At about the same time, the GM ceased to give us “missions”. Play became player-driven, with our third player weaving his intrigues (he wasn’t into issues that much), and Michael and me working on our characters’ relationships and personality. Raymond created a childe, Aisha. Tommy had a lover, Julia. Raymond failed Aisha and Tommy failed Julia. Aisha turned to Tommy for consolation, Julia turned to Raymond.

Raymond took his obsession with power to the verge and then turned away from it, leaving the city for many years. Tommy handed all his responsibilities to Olivier (the third player character) and took Olivier’s blood, creating a blood bond in which Tommy was the “thrall”. All of this, however, happened across many sessions of play, with unrelated scenes in between.

There was stuff like: “Aisha is gone.” – “I go look for her.” – “Where?” – “The library.” – “Okay, it takes you half an hour to get there, what do you others do in the meantime?” There was: “Your’re down to 2 blood points.” – “Olivier offers you his blood.” – “That’ll be the second time, upon the third, you’ll be blood bound.” – “I drink it.” There were scenes of discussing politics and philosophy with some random NPC, or acting out in great detail a vampire party that ended in an orgy. There were also fights, involving a lot of rolls and rules, and intrigues, involving a lot of plotting, in between.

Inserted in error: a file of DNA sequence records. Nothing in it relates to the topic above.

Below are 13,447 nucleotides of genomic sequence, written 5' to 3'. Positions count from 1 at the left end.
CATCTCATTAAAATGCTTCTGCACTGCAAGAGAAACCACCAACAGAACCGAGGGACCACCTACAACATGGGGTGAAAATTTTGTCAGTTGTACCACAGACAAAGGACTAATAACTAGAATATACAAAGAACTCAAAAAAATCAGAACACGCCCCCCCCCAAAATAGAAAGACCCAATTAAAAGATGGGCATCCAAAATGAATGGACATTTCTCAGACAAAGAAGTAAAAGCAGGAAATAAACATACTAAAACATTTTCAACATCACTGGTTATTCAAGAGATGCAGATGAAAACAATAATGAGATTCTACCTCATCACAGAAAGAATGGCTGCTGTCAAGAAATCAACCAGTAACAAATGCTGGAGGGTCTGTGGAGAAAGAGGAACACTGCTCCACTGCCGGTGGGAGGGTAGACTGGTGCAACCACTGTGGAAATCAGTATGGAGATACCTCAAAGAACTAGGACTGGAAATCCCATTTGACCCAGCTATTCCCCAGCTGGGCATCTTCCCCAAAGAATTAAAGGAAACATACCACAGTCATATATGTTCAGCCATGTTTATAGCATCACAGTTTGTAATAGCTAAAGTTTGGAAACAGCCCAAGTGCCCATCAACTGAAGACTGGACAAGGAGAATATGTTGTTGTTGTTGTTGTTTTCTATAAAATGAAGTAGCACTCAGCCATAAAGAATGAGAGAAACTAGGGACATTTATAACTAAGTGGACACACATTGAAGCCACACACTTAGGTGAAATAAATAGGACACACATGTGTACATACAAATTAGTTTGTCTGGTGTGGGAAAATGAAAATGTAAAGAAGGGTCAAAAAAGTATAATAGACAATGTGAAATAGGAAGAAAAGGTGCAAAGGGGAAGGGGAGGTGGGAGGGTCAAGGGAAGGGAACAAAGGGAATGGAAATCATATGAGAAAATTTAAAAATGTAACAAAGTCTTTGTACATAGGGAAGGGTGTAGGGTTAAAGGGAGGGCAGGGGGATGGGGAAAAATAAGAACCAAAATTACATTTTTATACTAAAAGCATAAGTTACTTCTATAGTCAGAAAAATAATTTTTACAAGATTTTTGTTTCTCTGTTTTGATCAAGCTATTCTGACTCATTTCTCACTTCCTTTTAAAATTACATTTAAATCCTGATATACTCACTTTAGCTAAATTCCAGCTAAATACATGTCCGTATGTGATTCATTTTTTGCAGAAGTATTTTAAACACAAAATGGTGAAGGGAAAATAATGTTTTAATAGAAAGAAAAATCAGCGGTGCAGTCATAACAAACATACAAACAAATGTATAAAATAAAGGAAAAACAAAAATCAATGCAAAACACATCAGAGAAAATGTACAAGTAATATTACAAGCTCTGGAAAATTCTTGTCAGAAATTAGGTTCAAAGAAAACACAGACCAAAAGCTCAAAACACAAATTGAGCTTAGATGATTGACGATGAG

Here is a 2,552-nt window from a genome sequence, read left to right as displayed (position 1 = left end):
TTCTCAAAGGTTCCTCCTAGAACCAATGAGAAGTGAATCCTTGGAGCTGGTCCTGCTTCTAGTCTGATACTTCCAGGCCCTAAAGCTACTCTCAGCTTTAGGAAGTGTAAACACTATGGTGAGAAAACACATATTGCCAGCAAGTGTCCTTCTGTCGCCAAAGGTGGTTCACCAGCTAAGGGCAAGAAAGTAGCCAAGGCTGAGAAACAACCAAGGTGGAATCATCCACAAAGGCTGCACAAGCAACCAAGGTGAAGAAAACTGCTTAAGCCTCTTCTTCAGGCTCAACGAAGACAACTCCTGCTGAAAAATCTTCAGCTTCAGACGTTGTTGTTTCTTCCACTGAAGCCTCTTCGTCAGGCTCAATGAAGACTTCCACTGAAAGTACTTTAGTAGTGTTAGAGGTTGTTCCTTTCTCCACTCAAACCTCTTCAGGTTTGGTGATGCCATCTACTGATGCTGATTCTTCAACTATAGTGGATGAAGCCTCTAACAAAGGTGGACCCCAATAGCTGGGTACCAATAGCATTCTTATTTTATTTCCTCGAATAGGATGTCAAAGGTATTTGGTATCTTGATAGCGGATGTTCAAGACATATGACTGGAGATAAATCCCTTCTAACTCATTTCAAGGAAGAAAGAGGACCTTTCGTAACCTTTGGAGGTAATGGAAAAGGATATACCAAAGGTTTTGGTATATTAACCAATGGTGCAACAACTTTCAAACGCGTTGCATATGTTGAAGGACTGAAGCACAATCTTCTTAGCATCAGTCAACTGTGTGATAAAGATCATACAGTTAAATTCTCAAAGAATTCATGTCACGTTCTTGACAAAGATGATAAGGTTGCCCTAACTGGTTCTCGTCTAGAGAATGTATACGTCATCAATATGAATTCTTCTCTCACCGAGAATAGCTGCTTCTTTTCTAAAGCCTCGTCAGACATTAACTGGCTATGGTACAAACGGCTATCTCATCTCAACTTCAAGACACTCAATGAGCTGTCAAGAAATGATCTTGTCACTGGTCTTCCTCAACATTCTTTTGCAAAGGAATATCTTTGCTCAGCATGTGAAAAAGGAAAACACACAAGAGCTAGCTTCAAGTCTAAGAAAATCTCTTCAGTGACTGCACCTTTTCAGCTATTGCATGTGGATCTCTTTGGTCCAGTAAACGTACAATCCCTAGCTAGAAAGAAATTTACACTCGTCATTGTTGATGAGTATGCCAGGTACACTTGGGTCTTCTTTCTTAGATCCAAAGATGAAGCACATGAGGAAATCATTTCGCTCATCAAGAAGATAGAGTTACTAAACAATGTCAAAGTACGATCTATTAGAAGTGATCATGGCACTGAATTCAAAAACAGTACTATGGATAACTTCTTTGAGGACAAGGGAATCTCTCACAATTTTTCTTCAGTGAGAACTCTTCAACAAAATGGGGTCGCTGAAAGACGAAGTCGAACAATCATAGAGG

However, most intrigues became thematic to me because they involved deceit, and most fights involved murder, so Raymond always had to justify his cause by lying to himself. I’m not sure about how aware the rest of the group was to the meaning these things had to me. It certainly became explicit at some points in IC dialogue.